February 13, 2010

Stop dissin' the vagina

I don’t know where to start.

Robert Pattinson, of Twilight fame, is featured in the March issue of Details Magazine fully clothed while surrounded by a slew of naked or near-naked women.

Typical (see my post from April 2009).

That, in itself, is worthy of a blog post but what riled me up even more was the asinine quote from the interview.

I really hate vaginas. I’m allergic to vagina. But I can’t say I had no idea, because it was a 12-hour shoot, so you kind of get the picture that these women are going to stay naked after, like, five or six hours. But I wasn’t exactly prepared. I had no idea what to say to these girls. Thank God I was hungover.

I hate vaginas! Really? He says this while lounging among tons of vagina. In the same week that John Mayer’s interview with Playboy revealed that his

dick is sort of like a white supremacist. I’ve got a Benetton heart and a fuckin’ David Duke cock.

What is more pathetic and disheartening is the fact that these misogynistic losers will still continue to date scores of women that aren’t completely outraged by these statements and what it says about these guys.

pattinson3_ssh

December 29, 2008

Twilight, abstinence porn, virginity pledges and the inevitability of SEX!

Filed under: Gender,Media,Sexuality — Tags: , , , , , , — Melanie @ 3:59 pm

Bitch Magazine featured a recent article on the abstinence message in the Twilight series and the uproar that followed the inevitable consummation (after marriage, of course!).

Abstinence has never been sexier than it is in Stephenie Meyer’s young adult four-book Twilight series. Fans are super hot for Edward, a century-old vampire in a 17-year-old body, who sweeps teenaged Bella, your average human girl, off her feet in a thrilling love story that spans more than 2,000 pages. Fans are enthralled by their tale, which begins when Edward becomes intoxicated by Bella’s sweet-smelling blood. By the middle of the first book, Edward and Bella are deeply in love and working hard to keep their pants on, a story line that has captured the attention of a devoted group of fans who obsess over the relationship and delight in Edward’s superhuman strength to just say no.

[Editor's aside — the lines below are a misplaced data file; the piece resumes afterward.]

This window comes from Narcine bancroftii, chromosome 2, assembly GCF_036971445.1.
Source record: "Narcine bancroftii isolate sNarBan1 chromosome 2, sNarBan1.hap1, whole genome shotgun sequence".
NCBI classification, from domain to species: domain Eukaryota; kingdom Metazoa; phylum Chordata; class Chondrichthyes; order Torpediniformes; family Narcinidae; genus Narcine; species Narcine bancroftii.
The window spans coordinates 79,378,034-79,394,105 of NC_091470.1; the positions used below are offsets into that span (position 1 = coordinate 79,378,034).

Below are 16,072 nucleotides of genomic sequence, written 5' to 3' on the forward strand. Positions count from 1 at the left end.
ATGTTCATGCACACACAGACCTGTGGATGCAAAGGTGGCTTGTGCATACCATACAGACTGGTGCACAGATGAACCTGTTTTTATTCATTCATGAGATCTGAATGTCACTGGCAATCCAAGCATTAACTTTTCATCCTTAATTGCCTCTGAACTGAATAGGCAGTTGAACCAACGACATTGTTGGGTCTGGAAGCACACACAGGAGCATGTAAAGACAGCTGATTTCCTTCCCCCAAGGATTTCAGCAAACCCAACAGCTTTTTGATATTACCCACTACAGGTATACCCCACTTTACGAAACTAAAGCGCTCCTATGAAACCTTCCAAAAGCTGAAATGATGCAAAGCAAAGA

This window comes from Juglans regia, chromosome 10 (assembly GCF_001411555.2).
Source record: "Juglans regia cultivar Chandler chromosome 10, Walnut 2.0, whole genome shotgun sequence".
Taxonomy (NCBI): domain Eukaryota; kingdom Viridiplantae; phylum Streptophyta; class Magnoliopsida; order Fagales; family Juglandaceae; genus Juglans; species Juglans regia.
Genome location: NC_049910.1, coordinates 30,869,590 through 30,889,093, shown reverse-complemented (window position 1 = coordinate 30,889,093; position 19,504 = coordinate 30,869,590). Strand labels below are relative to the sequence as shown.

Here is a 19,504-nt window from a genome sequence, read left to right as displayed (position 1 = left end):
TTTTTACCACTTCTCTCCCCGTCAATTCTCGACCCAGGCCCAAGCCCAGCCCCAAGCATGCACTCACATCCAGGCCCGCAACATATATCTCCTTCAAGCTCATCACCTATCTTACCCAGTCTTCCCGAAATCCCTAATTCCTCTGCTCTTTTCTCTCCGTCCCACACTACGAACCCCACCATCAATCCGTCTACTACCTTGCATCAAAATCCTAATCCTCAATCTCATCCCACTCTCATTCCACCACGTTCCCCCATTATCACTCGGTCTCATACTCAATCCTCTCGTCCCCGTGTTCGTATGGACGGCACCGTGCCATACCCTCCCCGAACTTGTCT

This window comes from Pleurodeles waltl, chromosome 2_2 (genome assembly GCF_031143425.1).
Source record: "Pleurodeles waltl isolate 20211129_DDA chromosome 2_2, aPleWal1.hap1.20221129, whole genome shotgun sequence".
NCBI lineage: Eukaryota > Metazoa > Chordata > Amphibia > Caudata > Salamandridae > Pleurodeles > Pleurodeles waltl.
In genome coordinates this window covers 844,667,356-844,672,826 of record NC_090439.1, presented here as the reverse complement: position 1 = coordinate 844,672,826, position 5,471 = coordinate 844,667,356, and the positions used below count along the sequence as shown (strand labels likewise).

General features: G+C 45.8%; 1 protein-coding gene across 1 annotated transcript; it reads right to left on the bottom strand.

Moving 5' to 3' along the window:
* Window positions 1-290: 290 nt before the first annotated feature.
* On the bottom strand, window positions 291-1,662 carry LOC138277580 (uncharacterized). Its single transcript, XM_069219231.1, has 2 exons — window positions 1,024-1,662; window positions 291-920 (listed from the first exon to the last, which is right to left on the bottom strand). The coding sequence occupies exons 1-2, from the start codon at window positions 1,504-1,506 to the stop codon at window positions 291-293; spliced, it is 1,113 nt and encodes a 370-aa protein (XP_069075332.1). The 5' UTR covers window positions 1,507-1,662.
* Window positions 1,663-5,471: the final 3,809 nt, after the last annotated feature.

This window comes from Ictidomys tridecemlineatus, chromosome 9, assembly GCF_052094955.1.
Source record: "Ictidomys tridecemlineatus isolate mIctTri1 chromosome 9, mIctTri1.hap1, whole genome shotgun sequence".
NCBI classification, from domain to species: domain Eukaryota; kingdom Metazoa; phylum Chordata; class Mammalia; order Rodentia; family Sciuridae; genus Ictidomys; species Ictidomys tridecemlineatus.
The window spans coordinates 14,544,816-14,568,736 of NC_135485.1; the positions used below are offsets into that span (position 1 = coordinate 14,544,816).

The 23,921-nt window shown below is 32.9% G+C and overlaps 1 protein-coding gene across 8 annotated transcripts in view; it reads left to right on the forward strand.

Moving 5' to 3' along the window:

The Twilight series has created a surprising new sub-genre of teen romance: It’s abstinence porn, sensational, erotic, and titillating. And in light of all the recent real-world attention on abstinence-only education, it’s surprising how successful this new genre is. Twilight actually convinces us that self-denial is hot. Fan reaction suggests that in the beginning, Edward and Bella’s chaste but sexually charged relationship was steamy precisely because it was unconsummated—kind of like Cheers, but with fangs. Despite all the hot “virtue,” however, we feminist readers have to ask ourselves if abstinence porn is as uplifting as some of its proponents seem to believe.

Given that teens are apparently still having sex—in spite of virginity rings, abstinence pledges, and black-tie “purity balls”—it might seem that remaining pure isn’t doing much for the kids these days anyway. Still, the Twilight series is so popular it has done the unthinkable: knocked Harry Potter off his pedestal as prince of the young adult genre. The series has sold more than 50 million copies, and Twilight fan fiction, fan sites, and fan blogs crowd the Internet. Scores of fans have made the trek to real-life Forks, Wash., where the series is set. The first of a trilogy of film adaptations of the books, starring Kristen Stewart and Robert Pattinson, was scheduled to hit theaters in time for Christmas.

Another study just confirmed that purity pledges and abstinence-only education (surprise, surprise!) doesn’t work.

Teenagers who pledge to remain virgins until marriage are just as likely to have premarital sex as those who do not promise abstinence and are significantly less likely to use condoms and other forms of birth control when they do, according to a study released today.

Instead of wasting money on failed “sex education” programs and “sexy” movie propaganda selling the sex of no sex, let’s face reality (people have always fucked, they like to fuck and will continue to do so) and offer some real education, guidance and protection.